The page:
Lawmakers aim to get preschool numbers up

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With full-day kindergarten in effect in Indiana, the state will focus on preschool education in 2013.

Right now, 53 percent of the children in the United States ages three and four are not enrolled in preschool. In Indiana, that number grows to 61 percent.

While the current class of preschoolers at Day Nursery in downtown Indianapolis may not realize it, they will be at the center of an interesting debate in the legislature in January. The problem is daunting. Only six states have a higher percentage of children not attending a preschool than Indiana.

"When 61 percent of our society who do not attend, then for some reason they can't get here and the barriers, usually, are cost and accessibility," said Marsh Hearn-Lindsey, Day Nursery Association CEO.

"It's time to take a look at the next step of early childhood development," said House Speaker Brian Bosma (R-Indianapolis).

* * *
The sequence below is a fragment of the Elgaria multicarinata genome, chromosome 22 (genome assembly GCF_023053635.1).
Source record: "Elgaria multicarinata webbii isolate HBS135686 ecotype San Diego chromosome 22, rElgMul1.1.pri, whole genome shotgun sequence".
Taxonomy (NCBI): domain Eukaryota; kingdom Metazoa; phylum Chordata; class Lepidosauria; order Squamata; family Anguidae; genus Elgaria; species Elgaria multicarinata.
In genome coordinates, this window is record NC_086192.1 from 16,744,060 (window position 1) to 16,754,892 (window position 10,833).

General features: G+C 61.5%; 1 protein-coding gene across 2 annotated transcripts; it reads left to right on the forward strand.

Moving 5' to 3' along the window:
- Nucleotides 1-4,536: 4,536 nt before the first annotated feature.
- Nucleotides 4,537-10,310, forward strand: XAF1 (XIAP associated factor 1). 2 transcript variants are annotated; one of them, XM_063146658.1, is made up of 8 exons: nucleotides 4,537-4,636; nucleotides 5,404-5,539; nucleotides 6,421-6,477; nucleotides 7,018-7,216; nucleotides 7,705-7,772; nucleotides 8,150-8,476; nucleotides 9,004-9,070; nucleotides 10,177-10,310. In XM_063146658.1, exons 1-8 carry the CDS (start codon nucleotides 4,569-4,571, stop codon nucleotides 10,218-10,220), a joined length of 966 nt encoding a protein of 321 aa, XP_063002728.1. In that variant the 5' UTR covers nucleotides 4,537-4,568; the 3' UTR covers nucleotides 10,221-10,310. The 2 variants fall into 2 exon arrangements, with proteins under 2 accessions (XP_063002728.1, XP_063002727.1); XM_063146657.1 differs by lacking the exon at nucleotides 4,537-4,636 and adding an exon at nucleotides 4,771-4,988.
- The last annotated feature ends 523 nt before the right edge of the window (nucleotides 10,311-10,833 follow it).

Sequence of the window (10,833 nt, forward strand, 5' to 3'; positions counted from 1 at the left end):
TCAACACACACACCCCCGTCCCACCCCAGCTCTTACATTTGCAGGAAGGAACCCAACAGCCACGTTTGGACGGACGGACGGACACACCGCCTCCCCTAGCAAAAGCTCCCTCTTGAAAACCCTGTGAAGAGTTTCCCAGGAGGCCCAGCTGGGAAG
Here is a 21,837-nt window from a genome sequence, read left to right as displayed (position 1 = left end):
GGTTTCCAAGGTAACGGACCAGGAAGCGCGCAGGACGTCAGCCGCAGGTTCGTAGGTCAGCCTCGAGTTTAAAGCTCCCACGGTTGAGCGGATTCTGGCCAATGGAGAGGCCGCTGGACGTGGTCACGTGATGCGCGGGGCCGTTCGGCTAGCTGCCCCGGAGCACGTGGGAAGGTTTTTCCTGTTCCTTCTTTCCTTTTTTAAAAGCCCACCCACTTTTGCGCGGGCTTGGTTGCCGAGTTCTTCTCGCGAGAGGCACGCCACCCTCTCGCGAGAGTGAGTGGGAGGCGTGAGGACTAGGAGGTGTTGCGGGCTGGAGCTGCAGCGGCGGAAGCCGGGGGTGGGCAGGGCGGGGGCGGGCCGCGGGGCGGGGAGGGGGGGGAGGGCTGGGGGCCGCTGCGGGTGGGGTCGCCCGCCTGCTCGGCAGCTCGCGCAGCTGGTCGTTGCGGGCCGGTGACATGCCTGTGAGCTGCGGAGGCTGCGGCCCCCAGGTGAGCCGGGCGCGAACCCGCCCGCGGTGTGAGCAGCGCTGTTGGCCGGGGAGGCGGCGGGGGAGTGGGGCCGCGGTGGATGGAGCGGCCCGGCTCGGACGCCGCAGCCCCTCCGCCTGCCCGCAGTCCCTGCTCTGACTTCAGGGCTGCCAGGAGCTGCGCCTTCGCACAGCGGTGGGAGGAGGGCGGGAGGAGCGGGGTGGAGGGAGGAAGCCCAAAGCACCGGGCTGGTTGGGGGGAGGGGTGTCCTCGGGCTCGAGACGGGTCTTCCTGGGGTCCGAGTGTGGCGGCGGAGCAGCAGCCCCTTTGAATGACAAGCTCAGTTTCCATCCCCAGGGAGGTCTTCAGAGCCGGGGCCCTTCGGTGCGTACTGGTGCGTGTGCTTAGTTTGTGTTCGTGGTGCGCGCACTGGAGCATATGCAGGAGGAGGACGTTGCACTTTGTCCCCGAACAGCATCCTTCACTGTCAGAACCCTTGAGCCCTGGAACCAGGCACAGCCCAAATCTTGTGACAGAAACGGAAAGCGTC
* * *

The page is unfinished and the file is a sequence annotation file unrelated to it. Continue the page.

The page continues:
That is a problem Bosma wants to address. In fact, it is one of the top priorities in the session to come for House Republicans, along with jobs.

"I think the statistic that leaps out at us is that there are only a few states that have a lower portion of their preschoolers attending a program of some type," Bosma said.

The question is, in a state where kindergarten is not mandatory, should that number surprise us and should that not be the logical next step for the state to take?

"Even though kindergarten is not mandatory, a majority of children still attend kindergarten, so it is important, but the earlier we start, the better," said Dr. Ted Maple with United Way.

Maple says that is why United Way has made early childhood education a top program and policy priority. The surprising thing is that all sides seem to be lining up.

"We are one of only 11 states that does not, in the U.S., have state-supported preschool," he said.

Lawmakers will begin touring some preschools next week.